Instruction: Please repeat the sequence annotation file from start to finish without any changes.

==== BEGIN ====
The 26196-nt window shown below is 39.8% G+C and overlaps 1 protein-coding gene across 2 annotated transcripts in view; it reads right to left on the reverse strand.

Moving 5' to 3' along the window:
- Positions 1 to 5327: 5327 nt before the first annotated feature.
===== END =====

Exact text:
The 26196-nt window shown below is 39.8% G+C and overlaps 1 protein-coding gene across 2 annotated transcripts in view; it reads right to left on the reverse strand.

Moving 5' to 3' along the window:
- Positions 1 to 5327: 5327 nt before the first annotated feature.